By: Steve Pulaski
It's impossible to detail the story of Queen's meteoric rise and unthinkable success without making a huge chunk of that story about the band's enigmatic frontman Freddie Mercury. One cannot fault Bryan Singer and writer Anthony McCarten (who wrote The Theory of Everything and Darkest Hour, both scripts going on to be nominated for Oscars) for amalgamating both stories into one lengthy biopic because just like it's difficult to talk about Queen without highlighting Mercury's tremendous talent, it's tough to assess the specifics and the appeal of the band by minimizing Mercury's role. However, when it comes to Bohemian Rhapsody, both Singer and McCarten do Mercury and Queen fans a ghastly disservice by painting the legend in broad-strokes while contextualizing him and his unlikely story with as generic of a biopic as they come. It's a sad day when I use these familiar words to describe a project about Queen: nothing really matters.
Mercury is played by Rami Malek (Mr. Robot) in a chameleon-like performance that's as Oscar-worthy as any acclaimed role this year. Malek captures the voice, mannerisms, and physicality of Mercury as well as I believe anybody could. He does more than portray Mercury; he embodies the flamboyance and seismic gravity of such a powerhouse talent.
The film hits the ground running by showing Freddie Mercury (born Farrokh Bulsara) at a nightclub in 1970, where he catches a band called Smile performing their act. Mere minutes after their lead singer quits, Mercury innocuously finds fellow mates Brian May (Gwilym Lee) and Roger Taylor (Ben Hardy) sitting on a couch, twiddling their thumbs; a brief conversation later and he's their new frontman. Ten minutes later, they're recording an album. Five minutes after that, he's engaged to his girlfriend (Lucy Boynton), whom he apparently met at the nightclub the same evening and who is barely a footnote of a character throughout much of the film. Not long after, he's convincing a pissy record exec (played by comedian Mike Myers in a cheeky role that has him referencing that famous scene in Wayne's World all too cutely) that "Bohemian Rhapsody" will be a hit despite being unconventionally long for a radio single. Of course the big-shot says the song will never be a chart-topper and kids won't connect with it at all. Ho ho.
Yes, Bohemian Rhapsody is one of those biopics. A film keenly aware of the impossible achievements of its subjects insofar that it insists on reminding us of that fact by way of corny caricatures that tell those same individuals that success for them is "never going to happen" and that they're "wasting their time." If Singer and McCarten aren't wasting their time nudging us in our sides and practically whispering, "Huh? Huh?" in our ears, they're piling on significant moments in the lives of Mercury and Queen as a unit that are explored with none of the depth and complexity they require.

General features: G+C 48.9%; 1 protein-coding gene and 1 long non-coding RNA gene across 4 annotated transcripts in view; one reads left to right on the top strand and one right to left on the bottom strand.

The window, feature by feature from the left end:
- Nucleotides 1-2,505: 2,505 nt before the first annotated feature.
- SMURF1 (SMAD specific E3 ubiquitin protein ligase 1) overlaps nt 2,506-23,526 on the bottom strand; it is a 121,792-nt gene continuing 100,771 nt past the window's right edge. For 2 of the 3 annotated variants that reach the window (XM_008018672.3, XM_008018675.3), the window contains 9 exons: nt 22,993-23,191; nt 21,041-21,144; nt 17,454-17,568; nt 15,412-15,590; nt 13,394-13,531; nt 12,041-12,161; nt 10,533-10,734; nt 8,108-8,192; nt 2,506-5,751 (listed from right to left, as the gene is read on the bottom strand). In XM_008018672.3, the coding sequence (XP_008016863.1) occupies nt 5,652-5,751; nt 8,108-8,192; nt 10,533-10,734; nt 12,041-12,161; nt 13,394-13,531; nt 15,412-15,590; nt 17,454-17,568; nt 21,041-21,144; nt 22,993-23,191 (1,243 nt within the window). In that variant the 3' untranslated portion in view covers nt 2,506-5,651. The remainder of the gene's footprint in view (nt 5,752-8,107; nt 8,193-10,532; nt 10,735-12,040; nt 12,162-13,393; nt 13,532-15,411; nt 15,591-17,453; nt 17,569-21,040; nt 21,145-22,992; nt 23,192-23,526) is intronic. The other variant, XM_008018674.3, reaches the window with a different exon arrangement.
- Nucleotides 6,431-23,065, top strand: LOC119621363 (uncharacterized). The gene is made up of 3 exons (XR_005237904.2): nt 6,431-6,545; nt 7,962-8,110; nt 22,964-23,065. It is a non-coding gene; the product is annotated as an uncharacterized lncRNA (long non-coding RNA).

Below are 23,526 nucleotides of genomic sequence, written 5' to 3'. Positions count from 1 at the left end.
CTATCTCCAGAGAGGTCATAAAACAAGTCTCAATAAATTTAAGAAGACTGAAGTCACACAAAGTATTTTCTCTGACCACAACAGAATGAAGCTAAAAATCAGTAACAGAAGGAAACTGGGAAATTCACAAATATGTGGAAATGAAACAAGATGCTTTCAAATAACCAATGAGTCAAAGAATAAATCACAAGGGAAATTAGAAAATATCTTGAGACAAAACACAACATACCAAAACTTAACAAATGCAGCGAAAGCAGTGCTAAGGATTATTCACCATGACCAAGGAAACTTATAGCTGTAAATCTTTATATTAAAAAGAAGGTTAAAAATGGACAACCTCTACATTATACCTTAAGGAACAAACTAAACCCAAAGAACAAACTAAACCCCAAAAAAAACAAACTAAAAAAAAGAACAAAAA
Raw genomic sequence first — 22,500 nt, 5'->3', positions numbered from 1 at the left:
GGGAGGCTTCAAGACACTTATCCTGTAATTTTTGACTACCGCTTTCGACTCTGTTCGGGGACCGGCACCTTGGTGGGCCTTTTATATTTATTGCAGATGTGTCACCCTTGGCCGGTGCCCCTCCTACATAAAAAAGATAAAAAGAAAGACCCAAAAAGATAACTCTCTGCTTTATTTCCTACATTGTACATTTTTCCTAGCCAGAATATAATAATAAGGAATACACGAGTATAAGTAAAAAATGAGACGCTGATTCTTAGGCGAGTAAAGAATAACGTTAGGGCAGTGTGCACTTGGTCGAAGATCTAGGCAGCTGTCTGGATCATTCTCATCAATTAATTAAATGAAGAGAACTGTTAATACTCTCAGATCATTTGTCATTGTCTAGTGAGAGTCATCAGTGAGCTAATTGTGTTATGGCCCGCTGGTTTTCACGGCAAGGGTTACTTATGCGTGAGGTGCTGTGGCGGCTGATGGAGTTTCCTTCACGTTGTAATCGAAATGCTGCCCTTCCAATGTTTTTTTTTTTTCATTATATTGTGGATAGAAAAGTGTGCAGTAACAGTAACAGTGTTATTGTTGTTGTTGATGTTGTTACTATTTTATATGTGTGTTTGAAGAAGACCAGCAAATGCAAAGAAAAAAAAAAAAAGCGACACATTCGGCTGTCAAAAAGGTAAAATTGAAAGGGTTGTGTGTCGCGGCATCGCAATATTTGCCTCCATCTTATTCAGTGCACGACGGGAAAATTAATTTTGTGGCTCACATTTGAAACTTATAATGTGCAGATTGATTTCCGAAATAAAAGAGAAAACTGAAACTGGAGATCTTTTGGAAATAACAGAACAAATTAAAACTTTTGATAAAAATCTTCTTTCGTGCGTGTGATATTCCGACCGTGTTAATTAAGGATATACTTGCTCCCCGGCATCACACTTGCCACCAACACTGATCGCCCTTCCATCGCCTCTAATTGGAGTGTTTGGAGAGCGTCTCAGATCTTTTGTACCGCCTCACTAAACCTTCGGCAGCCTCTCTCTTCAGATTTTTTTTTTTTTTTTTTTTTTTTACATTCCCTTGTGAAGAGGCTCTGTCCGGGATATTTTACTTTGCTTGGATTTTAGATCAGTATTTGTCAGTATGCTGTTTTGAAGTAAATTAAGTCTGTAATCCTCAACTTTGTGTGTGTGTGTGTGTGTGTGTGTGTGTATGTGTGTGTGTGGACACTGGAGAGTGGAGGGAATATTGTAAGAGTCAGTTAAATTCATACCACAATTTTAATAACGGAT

From turning Mercury's Parsi parents into the usual rigid parental units to his female love-interest into what amounts to nothing but a sniffling victim of his homosexuality, Bohemian Rhapsody is an authorized, manufactured drama that undermines the same man with whom it's so taken. A PG-13 film chronicling the life, illness, and death of Mercury is already a head-scratcher, and what we ultimately get is a sanitized look at a famously gay man's complicated battle with stardom (summarized mainly by brief tabloid clippings and a Queen press conference made hasty and vulgar by Mercury). It's not that Bohemian Rhapsody downplay Mercury's homosexuality but awkwardly tip-toe around the details that bothers me. Can you fathom making a movie about Michael Jackson and neglecting to show the power of his moves and his stage-performances. Can you imagine an apolitical John Lennon biopic? Would you have bothered with Walk the Line if it undercut the gritty and troubled side of Johnny Cash? By shortchanging Mercury's sexuality as a device to subtly shame the late rockstar and his struggle with AIDS as a fleeting, minute part of his legacy, Bohemian Rhapsody is a disappointingly puritanical look at someone who deserves far better than what the filmmakers were willing to give him.
As the film more-or-less fails as a credible account of events — chronological errors are abound, including the incorrect positing of the band's iconic performance at Live Aid in 1985 as the point of reunion for Mercury and Queen — you might ask, is it entertaining? I'd say on some superficial level, yes. It's a thrill to experience some of Queen's biggest jams and see them break sonic barriers on the big-screen. The sequence of events that shows the making of "We Will Rock You" is good fun, and I'll rarely complain about hearing "Fat Bottomed Girls" or the titular track at any point. The beauty of Queen's music is how remarkably different it sounds in given contexts. Listening to "We Will Rock You" on commercial radio, for example, doesn't do it for me. Listening to the anthemic rock and roll staple while at a bar with some buddies when the room is into it? That's the situation for which Queen's music was made. Hearing their timeless music and seeing the band spring to life on-screen is good, if frivolous, entertainment.
Still, I'd argue the entertainment factor of Bohemian Rhapsody should be second to the exposition. You too should expect nothing less from a long-in-the-works drama about such a pivotal group. Yet Singer and McCarten fall gravely short in making a film that, when all is said and done, save for a few aforementioned highlights, could've really been about any old rock band: the Eagles, Creedence Clearwater Revival, the Rolling Stones, you name 'em. At the end of the day, it's one big, deafening stage-show with the same group-hugs, orgies, bitter fallouts, catastrophic marriages, and crashing fall. Queen deserved not only better, but bigger.